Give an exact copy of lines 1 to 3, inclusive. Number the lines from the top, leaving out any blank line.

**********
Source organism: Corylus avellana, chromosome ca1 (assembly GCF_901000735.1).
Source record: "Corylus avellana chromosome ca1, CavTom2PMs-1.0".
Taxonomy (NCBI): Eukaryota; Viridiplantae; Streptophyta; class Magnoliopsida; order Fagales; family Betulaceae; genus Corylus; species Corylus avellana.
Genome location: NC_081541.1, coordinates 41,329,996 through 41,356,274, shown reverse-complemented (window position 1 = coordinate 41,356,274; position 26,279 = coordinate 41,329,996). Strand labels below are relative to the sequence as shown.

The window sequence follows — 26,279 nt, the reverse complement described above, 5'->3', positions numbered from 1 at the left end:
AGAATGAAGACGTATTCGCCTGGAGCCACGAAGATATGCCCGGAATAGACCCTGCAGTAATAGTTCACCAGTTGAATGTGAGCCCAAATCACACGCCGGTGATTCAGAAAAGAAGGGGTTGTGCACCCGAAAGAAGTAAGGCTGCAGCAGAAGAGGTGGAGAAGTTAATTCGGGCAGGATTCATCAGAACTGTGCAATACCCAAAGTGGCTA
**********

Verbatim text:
Source organism: Corylus avellana, chromosome ca1 (assembly GCF_901000735.1).
Source record: "Corylus avellana chromosome ca1, CavTom2PMs-1.0".
Taxonomy (NCBI): Eukaryota; Viridiplantae; Streptophyta; class Magnoliopsida; order Fagales; family Betulaceae; genus Corylus; species Corylus avellana.